Chris Gitre, a video producer and professional poker player, and Andrew Didier, a computer science student, sat outside the East Las Vegas Community Center on Saturday afternoon waiting on 2020 presidential candidate and businessman Andrew Yang to speak.
“I’m really thankful for him running as a presidential candidate because it actually inspires me to get involved politically, and he connects with me and inspires me to do better as a person,” said Didier, who was sporting Yang apparel.
The two were front and center at the Nevada Presidential People’s Forum, where Yang, Julian Castro and Independent Vermont Sen. Bernie Sanders spoke to potential voters. Sanders participated via video conference in the event hosted by the Progressive Leadership Alliance of Nevada Action Fund and People’s Action.
Kanesha Lenore Jean-Baptiste of the leadership alliance said the event was designed for residents to directly speak to the candidates about issues most pressing in their lives.
“It’s just to put the power back into the hands in the people,” she said.
The questions were posed by Nevadans like Frankie Perez, a U.S. Air Force veteran and UNLV student. Perez, a transgender man, criticized President Donald Trump’s policy banning transgender people from the military.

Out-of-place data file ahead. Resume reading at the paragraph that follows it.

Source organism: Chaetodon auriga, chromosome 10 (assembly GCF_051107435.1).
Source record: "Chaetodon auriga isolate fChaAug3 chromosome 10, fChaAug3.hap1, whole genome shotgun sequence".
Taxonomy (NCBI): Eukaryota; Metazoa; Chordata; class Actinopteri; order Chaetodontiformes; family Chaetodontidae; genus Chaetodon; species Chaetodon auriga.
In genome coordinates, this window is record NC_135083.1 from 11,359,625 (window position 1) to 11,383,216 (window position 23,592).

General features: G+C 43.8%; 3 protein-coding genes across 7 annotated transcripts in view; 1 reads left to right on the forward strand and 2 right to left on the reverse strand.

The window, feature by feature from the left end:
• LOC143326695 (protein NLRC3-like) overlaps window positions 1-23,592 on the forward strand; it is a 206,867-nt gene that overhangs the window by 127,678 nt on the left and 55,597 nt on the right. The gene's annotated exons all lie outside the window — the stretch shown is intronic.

“I have heard candidates say that any person that chooses to join the military and defend this country should have the right and they will have the right … and that’s great, so they’re supporting trans folks serving,” Perez said. “However, nothing has really been said on what exactly would they do, besides getting rid of the military ban because that can obviously come up again.”
Perez asked a question on the issue to Castro, the former Housing and Urban Development Secretary. Castro criticized the decision to bar transgender people from military service, calling it a step backward.
“I would go forward and undo what they’ve done so that no matter who you are, if you’re willing to serve you can serve,” Castro said.
Jean-Baptiste said Nevada is an “extremely important” voice in the 2020 campaign, and that it’s the first state with a significant minority population to vote.
“We need to be in the conversations, we need to be leading the conversations and making sure that our voices are being heard,” Jean-Baptiste said.
Nevada, Castro said during his response, can be seen as a stand-in for the country as a whole.
“In many ways Nevada represents a microcosm of the challenges and also the opportunities that we’re dealing with,” Castro said. “When I think about immigration, when I think about the housing market and the experience of people down here in housing, when I think about jobs and the economy … and I think about all these other issues that affect … individuals and their families, I think of this state.”